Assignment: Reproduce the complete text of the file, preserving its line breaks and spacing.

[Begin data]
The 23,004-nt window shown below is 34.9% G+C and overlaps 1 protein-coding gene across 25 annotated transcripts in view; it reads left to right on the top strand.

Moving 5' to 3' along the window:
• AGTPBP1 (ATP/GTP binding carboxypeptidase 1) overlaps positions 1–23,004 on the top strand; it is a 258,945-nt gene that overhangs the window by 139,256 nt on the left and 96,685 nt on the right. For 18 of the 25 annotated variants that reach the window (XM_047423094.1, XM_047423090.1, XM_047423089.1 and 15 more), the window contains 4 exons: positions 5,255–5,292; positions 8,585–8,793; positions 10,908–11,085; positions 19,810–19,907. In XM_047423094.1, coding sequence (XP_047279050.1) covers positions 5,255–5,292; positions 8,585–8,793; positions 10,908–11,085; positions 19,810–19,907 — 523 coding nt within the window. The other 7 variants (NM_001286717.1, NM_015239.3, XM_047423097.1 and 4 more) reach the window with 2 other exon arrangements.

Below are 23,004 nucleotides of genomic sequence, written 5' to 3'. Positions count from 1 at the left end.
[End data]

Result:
The 23,004-nt window shown below is 34.9% G+C and overlaps 1 protein-coding gene across 25 annotated transcripts in view; it reads left to right on the top strand.

Moving 5' to 3' along the window:
• AGTPBP1 (ATP/GTP binding carboxypeptidase 1) overlaps positions 1–23,004 on the top strand; it is a 258,945-nt gene that overhangs the window by 139,256 nt on the left and 96,685 nt on the right. For 18 of the 25 annotated variants that reach the window (XM_047423094.1, XM_047423090.1, XM_047423089.1 and 15 more), the window contains 4 exons: positions 5,255–5,292; positions 8,585–8,793; positions 10,908–11,085; positions 19,810–19,907. In XM_047423094.1, coding sequence (XP_047279050.1) covers positions 5,255–5,292; positions 8,585–8,793; positions 10,908–11,085; positions 19,810–19,907 — 523 coding nt within the window. The other 7 variants (NM_001286717.1, NM_015239.3, XM_047423097.1 and 4 more) reach the window with 2 other exon arrangements.

Below are 23,004 nucleotides of genomic sequence, written 5' to 3'. Positions count from 1 at the left end.